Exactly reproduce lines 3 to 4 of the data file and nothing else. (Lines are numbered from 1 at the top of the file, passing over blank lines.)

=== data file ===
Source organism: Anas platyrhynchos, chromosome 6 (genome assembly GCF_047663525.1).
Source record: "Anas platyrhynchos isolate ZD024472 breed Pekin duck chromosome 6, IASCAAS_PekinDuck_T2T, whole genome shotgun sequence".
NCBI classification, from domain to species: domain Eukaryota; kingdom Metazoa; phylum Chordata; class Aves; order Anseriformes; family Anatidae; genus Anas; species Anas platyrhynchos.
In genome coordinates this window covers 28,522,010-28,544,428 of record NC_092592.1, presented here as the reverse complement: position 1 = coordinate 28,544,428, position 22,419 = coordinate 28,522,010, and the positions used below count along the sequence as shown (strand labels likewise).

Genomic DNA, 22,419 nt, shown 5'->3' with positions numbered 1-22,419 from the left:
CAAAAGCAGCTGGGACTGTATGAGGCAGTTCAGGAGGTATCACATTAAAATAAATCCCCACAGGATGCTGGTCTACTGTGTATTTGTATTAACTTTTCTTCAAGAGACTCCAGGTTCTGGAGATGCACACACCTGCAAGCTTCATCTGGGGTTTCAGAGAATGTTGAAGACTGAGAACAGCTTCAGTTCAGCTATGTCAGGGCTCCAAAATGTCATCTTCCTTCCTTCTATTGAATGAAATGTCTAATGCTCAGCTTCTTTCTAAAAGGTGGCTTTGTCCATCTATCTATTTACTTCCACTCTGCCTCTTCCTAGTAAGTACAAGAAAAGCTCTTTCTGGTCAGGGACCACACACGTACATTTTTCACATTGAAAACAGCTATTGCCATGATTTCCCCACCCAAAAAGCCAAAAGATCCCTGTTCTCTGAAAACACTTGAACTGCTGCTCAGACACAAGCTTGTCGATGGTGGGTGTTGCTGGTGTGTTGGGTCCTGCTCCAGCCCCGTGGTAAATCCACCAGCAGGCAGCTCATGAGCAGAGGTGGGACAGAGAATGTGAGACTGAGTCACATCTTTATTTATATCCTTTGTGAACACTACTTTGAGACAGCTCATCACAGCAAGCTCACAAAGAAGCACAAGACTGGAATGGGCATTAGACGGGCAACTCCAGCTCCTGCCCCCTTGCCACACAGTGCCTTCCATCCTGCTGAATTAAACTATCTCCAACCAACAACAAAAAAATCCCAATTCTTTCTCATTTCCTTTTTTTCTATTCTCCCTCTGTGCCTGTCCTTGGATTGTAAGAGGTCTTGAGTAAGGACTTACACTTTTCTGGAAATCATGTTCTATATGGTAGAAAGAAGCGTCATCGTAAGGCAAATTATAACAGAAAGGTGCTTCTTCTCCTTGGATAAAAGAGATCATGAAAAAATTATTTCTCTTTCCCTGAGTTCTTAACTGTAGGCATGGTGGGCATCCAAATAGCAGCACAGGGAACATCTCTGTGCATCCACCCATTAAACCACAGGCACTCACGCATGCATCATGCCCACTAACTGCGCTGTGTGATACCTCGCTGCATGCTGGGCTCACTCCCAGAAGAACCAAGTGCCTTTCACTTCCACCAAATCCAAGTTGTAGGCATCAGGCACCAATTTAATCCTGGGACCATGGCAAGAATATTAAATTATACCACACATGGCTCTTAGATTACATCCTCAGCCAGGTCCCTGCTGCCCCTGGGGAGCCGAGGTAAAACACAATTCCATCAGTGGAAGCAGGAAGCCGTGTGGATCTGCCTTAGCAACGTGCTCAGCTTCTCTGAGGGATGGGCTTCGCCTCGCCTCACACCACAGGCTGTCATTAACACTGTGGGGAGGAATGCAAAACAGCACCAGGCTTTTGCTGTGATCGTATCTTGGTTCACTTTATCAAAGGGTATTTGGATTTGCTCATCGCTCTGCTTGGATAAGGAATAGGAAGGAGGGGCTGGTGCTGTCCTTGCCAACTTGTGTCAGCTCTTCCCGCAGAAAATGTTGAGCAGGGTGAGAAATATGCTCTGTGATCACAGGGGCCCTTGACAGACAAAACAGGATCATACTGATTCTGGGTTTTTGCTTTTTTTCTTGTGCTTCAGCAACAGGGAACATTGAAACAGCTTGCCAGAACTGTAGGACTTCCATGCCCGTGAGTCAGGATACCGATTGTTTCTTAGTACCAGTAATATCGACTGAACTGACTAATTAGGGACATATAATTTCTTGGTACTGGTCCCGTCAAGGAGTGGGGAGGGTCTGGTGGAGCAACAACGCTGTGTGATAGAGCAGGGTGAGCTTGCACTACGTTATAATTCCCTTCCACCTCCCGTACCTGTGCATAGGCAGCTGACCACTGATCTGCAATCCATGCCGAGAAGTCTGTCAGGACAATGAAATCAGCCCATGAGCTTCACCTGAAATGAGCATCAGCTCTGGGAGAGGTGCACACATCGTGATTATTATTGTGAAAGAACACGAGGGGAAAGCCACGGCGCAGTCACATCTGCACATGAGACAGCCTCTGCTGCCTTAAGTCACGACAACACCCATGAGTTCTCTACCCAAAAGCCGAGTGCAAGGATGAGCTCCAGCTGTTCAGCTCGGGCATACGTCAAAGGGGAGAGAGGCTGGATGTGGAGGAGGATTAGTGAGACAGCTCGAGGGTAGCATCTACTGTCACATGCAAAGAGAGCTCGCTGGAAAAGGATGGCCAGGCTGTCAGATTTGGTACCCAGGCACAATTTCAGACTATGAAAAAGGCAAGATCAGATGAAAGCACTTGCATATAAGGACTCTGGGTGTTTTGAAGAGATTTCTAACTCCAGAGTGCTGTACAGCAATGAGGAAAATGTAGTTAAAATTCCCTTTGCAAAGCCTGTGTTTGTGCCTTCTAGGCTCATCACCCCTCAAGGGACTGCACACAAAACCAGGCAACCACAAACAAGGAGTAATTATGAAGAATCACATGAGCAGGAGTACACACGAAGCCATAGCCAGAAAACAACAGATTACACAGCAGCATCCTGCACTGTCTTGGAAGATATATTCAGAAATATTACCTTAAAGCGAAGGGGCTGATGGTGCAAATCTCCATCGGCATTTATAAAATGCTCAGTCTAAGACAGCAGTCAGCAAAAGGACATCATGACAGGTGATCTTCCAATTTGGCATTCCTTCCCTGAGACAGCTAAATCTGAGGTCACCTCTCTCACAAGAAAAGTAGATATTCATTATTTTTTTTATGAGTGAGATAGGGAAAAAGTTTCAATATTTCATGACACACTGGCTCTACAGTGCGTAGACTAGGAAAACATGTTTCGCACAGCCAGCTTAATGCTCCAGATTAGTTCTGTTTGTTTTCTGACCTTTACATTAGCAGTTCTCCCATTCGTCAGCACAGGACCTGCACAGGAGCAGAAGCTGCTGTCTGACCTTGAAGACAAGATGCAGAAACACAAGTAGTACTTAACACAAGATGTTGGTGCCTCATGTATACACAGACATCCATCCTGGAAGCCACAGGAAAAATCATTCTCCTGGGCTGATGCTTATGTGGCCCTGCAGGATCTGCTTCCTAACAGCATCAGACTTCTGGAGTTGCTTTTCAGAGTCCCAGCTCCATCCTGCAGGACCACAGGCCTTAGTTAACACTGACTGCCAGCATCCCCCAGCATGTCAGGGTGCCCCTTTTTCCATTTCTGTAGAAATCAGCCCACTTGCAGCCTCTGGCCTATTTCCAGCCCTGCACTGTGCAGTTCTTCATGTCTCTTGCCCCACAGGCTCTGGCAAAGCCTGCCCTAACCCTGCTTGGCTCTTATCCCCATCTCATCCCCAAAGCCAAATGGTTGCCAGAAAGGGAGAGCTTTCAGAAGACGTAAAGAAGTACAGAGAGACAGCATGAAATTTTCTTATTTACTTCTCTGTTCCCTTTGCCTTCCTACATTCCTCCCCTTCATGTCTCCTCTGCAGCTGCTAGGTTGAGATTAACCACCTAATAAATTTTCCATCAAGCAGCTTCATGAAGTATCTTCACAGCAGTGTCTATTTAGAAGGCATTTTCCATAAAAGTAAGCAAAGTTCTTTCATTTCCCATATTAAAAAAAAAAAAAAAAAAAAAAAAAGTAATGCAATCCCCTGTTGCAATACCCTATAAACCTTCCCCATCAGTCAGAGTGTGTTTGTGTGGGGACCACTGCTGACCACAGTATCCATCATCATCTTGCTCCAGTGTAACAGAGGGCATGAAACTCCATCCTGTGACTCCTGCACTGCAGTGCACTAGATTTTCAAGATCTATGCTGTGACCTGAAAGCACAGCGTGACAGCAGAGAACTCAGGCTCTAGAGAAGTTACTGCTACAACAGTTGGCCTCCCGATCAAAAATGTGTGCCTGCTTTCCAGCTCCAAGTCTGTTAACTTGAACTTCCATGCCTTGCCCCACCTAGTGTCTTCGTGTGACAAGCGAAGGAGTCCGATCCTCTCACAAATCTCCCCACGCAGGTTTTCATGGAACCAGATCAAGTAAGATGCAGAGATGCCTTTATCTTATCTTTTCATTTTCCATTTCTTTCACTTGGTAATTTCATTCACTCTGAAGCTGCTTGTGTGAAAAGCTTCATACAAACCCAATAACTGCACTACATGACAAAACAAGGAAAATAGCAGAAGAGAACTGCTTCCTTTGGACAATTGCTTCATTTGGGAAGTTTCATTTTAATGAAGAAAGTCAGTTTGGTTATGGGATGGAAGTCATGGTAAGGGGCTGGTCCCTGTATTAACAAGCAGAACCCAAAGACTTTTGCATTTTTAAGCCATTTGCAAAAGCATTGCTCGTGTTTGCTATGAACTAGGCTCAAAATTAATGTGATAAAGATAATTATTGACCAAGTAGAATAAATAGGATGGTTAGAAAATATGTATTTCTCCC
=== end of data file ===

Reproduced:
NCBI classification, from domain to species: domain Eukaryota; kingdom Metazoa; phylum Chordata; class Aves; order Anseriformes; family Anatidae; genus Anas; species Anas platyrhynchos.
In genome coordinates this window covers 28,522,010-28,544,428 of record NC_092592.1, presented here as the reverse complement: position 1 = coordinate 28,544,428, position 22,419 = coordinate 28,522,010, and the positions used below count along the sequence as shown (strand labels likewise).